Presentation on theme: "Legal Capacity, Personhood and Supported Decision Making"— Presentation transcript:
1 Legal Capacity, Personhood and Supported Decision Making Michael BachCanadian Association for Community LivingJanuary 2006
2 Overview Key Terms The Issue Supported Decision Making IndividualsSubjectsPersons/PersonhoodLegal CapacityGuardianshipThe IssueSupported Decision MakingWhat is it?Principles?Montreal DeclarationCACL Response to Issues Paper – Article 12
3 Individuals, SubjectsIndividuals – all of us - human beings - includes children, those considered ‘non-rational’ human beingsSubjects – individuals who become known, to themselves and others, in a coherent narrative context of a particular life – past, present, and future
4 Persons/PersonhoodThose individuals accorded legal capacity to act and recognition to exercise the right of self-determination – and recognized to have:Decision-making capacityReflective CapacityPersonal identity
5 Decision-making capacity to act – give consent, contract Understanding relevant informationAppreciating consequences of a decisionActing voluntarily, autonomouslyCommunicating decisions
6 Reflective CapacityDeliberative capacity, can assess one’s situation and future possibilities
7 Personal identityWhere an individual is recognized as a subject and as the same person through time (psychological continuity)
8 Legal CapacityThe recognized capacity of persons to make binding legal arrangements, enter contracts, sue and be sued, marry, and make other decisions of a legal natureSome distinguish legal capacity from personhood, others see it as integral to the notion of persons before the law.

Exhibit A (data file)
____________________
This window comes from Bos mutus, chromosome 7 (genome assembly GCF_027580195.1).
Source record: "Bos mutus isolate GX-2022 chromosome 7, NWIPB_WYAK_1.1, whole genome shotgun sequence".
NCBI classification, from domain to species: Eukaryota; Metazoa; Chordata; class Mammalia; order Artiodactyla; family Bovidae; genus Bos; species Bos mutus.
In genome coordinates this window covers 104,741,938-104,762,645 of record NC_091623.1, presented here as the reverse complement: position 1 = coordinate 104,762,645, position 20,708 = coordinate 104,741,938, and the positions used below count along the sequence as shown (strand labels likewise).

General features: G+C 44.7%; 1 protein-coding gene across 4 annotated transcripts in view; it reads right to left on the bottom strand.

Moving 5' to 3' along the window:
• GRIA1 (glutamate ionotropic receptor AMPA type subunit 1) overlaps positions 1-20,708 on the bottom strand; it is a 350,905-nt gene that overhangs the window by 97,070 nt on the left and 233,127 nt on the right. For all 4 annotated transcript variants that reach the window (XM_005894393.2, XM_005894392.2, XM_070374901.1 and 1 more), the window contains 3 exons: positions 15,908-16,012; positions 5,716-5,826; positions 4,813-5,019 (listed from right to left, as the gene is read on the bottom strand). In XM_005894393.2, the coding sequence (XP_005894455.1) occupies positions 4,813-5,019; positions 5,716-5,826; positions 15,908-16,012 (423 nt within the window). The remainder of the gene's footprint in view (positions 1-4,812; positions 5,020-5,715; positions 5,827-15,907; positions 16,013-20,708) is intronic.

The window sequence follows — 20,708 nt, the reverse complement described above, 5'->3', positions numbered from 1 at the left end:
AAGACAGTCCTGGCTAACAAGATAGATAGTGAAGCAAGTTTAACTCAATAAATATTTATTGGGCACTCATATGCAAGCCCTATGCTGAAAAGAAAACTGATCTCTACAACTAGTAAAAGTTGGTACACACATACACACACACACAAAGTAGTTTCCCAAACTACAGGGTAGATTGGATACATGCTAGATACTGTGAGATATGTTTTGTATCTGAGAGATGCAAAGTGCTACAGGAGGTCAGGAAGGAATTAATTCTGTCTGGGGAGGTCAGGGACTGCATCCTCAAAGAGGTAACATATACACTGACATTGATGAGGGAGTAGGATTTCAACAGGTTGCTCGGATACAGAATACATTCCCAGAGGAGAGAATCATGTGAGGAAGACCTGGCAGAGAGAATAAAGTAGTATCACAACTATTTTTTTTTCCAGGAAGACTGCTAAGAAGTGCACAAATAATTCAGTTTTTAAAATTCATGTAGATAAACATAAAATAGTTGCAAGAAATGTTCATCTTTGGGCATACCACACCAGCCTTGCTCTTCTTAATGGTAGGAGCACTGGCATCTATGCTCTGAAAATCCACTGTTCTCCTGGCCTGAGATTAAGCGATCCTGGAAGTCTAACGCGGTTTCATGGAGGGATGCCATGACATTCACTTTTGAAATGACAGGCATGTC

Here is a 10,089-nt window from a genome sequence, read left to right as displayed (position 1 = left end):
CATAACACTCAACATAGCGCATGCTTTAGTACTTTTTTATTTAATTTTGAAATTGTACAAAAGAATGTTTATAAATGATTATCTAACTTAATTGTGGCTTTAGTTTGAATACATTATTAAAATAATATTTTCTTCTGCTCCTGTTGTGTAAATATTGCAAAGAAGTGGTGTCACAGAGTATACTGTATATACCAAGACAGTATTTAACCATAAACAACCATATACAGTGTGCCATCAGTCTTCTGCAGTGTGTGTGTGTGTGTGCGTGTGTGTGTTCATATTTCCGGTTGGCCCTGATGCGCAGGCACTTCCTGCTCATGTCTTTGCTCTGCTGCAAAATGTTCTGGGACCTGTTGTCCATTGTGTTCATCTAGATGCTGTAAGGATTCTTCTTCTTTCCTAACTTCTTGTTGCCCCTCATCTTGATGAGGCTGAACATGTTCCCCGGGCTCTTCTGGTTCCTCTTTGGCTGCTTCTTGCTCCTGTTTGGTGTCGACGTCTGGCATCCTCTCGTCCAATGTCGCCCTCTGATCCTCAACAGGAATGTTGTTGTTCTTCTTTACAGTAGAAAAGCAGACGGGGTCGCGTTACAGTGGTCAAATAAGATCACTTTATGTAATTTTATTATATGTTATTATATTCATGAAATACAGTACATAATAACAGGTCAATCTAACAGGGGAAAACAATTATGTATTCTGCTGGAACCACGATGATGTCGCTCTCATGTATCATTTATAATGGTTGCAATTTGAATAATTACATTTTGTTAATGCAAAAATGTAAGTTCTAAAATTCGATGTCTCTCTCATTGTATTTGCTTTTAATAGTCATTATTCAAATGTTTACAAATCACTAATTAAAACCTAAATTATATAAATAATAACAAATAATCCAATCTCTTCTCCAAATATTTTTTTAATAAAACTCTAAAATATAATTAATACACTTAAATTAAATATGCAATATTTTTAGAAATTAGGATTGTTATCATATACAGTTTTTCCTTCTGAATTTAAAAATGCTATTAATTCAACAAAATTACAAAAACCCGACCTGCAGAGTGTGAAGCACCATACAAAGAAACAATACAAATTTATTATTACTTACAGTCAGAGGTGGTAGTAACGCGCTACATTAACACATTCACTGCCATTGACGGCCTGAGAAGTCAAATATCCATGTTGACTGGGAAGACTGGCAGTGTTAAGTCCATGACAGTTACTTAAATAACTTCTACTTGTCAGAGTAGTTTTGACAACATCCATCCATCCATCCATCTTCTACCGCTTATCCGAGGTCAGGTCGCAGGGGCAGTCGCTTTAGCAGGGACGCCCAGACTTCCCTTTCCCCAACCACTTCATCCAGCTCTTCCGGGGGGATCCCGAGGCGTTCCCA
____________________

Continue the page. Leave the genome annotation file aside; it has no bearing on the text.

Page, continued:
9 ‘Guardianship’ or ‘Substitute Decision Making’ State-sanctioned removal of personhood from an individual with respect to one or more or all areas of personal decision-making
10 The Issue – People with intellectual and mental health disabilities: Usually recognized as individuals, but not persons – guardianship sanctions removal of personhoodOften known as objects, but not as subjects of a life, with ‘narrative coherence’ – because dominant forms of knowledge-making objectify individuals out of personhood
11 The Issue…Assumed by others not to meet the presumed test of personhood – demonstration that one is a freely contracting, rational, autonomous agentPersonhood usually equated only with demonstration of decision-making capacity – despite legal cases to the contrary (Clark, Benton).
12 How Right to Self-Determination is Designed to Exclude Some through Guardianship Ethical principle of respect for autonomy of othersLegal right to self-determinationLegal duty of others to obtain informed consent or indication of capacity to contractCriteria for persons able to consent/contract – 1) decision making capacity, 2) reflective capacity, 3) psychological continuityKnowledge-Making/Assessment against criteriaYes: rights affirmed No: guardianship
13 What is Supported Decision-Making? An accommodation in legally-regulated decision-making processes to protect the right to exercise self-determination for those vulnerable to losing this rightProvides legal recognition and status to trusted others to assist in any aspect of protecting the personhood of an individualDecision-makingReflective capacityPersonal identity – weaving narrative coherence